Although pasta is good with almost any ingredient, there are rules about which pasta goes with which sauce in Italy — especially when it comes to fresh pasta (made with flour and water) and egg pasta (made with egg, flour, and water). These rules are well established in each region. You’d never put pesto on tortellini, for example, or a heavy meat sauce on a delicate noodle that can’t support the meat’s weight. And you’d never put alfredo sauce on…anything. When it comes to getting it right and doing as the Italians do, it’s paramount to pair the right pasta with the right sauce. So the next time you’re walking down the pasta aisle, remember these regional sauce pairings and prepare to see pasta in a new light.
From Liguria: trofie pasta with pesto
No one knows pesto like the people of Liguria. With such a simple, yet elegant, sauce — just fresh basil, pine nuts, olive oil, pecorino cheese, salt, and garlic — you really can’t go wrong. You can, however, do better than average with the right pasta pairing. Traditionally, this green sauce goes with trofie, a short and thin pasta that looks somewhat like wood shavings. The two go together better than olive and oil.
From Emilia-Romagna: tortellini with broth
Egg pasta tortellini served in broth is a staple dish in Italian cuisine. Bologna and Modena, two of the main towns in the northern Emilia-Romagna region, are still fighting over the ownership of it.
According to legend, the tortellini was inspired by Venus, the goddess of love. She was staying at an inn in Castelfranco Emilia, and immediately caught the attention of the innkeeper. He quickly became a peeping Tom and looked through the keyhole at her while she undressed. Venus’s belly button was so perfect that he paid homage to it by making a pasta in the same shape.
No one knows the innkeeper’s name, but the town celebrates him every year for inventing the great tortellini. Legends aside, the earliest known mention of the pasta dates to 1570.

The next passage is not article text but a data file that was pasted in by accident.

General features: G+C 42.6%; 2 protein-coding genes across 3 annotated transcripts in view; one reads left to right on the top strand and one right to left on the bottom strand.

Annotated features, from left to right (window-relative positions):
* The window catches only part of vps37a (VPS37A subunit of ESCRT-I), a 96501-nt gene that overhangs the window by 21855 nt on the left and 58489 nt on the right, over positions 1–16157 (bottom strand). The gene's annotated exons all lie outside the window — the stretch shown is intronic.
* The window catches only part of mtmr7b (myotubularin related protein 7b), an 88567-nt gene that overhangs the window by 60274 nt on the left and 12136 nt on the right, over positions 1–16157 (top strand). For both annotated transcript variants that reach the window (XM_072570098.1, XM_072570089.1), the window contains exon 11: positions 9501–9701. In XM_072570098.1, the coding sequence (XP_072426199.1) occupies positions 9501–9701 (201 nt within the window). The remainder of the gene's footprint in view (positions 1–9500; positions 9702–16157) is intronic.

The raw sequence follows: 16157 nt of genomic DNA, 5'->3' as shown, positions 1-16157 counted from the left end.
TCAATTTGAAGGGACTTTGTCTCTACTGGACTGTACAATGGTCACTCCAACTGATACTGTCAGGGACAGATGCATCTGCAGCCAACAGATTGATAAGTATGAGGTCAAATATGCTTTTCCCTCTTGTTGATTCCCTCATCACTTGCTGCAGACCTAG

The filling generally consists of pork, smoked ham, mortadella, parmesan, eggs, salt, pepper, and nutmeg. Tortellini is a favorite during holidays, but can get pricey when purchased from the top producers in the country — so it’s worth having a go at making it yourself.
From Campania: gnocchi with tomato sauce, also known as gnocchi alla sorrentina
They say that gnocchi, a pasta made from potatoes, was invented when the first potatoes made it to Italy from North America. The most popular gnocchi is made with potatoes, but there’s also a lighter version made from just water and flour. As always, it depends on the region.
Gnocchi alla sorrentina is the most popular recipe. It hails from Sorrento, a small town less than an hour south of Naples on the coast of Campania. These nuggets of goodness are made with potatoes, flour, eggs, and salt, and the sauce is made from tomato pulp, basil, garlic, extra virgin olive oil, and salt. The gnocchi are covered with the sauce, mozzarella, and parmesan, and then put in the oven. What comes out is a creamy and cheesy mess under a semi-crunchy surface. It’s the kind of mess you’ll want to make again and again.
From Tuscany: pappardelle with wild boar sauce
Pappardelle is a long, flat egg pasta that’s similar to tagliatelle but a little wider. Ideally, each one is 13 millimeters wide and has a rough surface to stop the sauce from slipping off. The sauce that goes with it is normally made from wild boar or hare.
“A great primo piatto of pappardelle with cinghiale (wild boar) is always a perfect go-to in autumn,” Cassandra Santoro, CEO and founder of Travel Italian Style, told Matador Network. “Especially in Tuscany.”
Don’t feel left out if you’re vegan, though. You can also order pappardelle with a mushroom sauce.
From Calabria: fileja and tomato sauce with ‘nduja
Calabria’s food is full of spice, and the dishes are sharp and savory. The traditional pasta for this southern region is called fileja, 5 centimeter long pieces of pasta that are rolled and dried. The sauce pairing is a tomato sauce made with ‘nduja which is a spicy pork salami made with lower-grade cuts of meat, peppers, and spices.
From Emilia-Romagna: lasagna and ragù alla bolognese
Emilia-Romagna is the foodie heart of Italy, so it’s no surprise that there are multiple iconic dishes in the region. Lasagna is beloved around the world, thanks in part to an orange cartoon cat, but also because it’s a delicious, easy, juicy first course that pleases everybody, from grandmas to grandchildren.
The classic sauce for lasagna is ragù alla bolognese, which is made with ground pork and beef, tomatoes, onions, and carrots. The egg pasta is laid down in layers, and each layer is spread with ragù sauce, béchamel (a white milk-based sauce), and parmesan.